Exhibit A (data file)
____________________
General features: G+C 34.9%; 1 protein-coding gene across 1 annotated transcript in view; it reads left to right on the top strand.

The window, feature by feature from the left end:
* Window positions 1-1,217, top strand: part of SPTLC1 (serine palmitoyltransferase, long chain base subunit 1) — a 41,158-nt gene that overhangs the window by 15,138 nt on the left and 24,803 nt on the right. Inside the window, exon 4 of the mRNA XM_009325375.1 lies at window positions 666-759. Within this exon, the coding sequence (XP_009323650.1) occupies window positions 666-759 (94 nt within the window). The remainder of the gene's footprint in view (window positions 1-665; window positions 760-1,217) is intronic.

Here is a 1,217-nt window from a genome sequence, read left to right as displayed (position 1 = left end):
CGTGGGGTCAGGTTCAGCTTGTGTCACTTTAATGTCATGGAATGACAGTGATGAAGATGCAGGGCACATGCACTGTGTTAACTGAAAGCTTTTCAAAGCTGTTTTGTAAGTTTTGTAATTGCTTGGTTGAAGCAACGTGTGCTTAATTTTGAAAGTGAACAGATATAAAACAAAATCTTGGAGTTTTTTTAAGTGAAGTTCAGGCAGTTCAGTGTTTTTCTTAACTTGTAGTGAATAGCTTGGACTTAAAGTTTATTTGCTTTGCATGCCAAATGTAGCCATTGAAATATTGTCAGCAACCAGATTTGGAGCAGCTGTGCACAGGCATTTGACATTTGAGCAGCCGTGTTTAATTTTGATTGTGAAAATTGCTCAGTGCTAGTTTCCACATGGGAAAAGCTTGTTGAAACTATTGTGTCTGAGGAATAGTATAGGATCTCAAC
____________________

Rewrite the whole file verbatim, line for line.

General features: G+C 34.9%; 1 protein-coding gene across 1 annotated transcript in view; it reads left to right on the top strand.

The window, feature by feature from the left end:
* Window positions 1-1,217, top strand: part of SPTLC1 (serine palmitoyltransferase, long chain base subunit 1) — a 41,158-nt gene that overhangs the window by 15,138 nt on the left and 24,803 nt on the right. Inside the window, exon 4 of the mRNA XM_009325375.1 lies at window positions 666-759. Within this exon, the coding sequence (XP_009323650.1) occupies window positions 666-759 (94 nt within the window). The remainder of the gene's footprint in view (window positions 1-665; window positions 760-1,217) is intronic.

Here is a 1,217-nt window from a genome sequence, read left to right as displayed (position 1 = left end):
CGTGGGGTCAGGTTCAGCTTGTGTCACTTTAATGTCATGGAATGACAGTGATGAAGATGCAGGGCACATGCACTGTGTTAACTGAAAGCTTTTCAAAGCTGTTTTGTAAGTTTTGTAATTGCTTGGTTGAAGCAACGTGTGCTTAATTTTGAAAGTGAACAGATATAAAACAAAATCTTGGAGTTTTTTTAAGTGAAGTTCAGGCAGTTCAGTGTTTTTCTTAACTTGTAGTGAATAGCTTGGACTTAAAGTTTATTTGCTTTGCATGCCAAATGTAGCCATTGAAATATTGTCAGCAACCAGATTTGGAGCAGCTGTGCACAGGCATTTGACATTTGAGCAGCCGTGTTTAATTTTGATTGTGAAAATTGCTCAGTGCTAGTTTCCACATGGGAAAAGCTTGTTGAAACTATTGTGTCTGAGGAATAGTATAGGATCTCAAC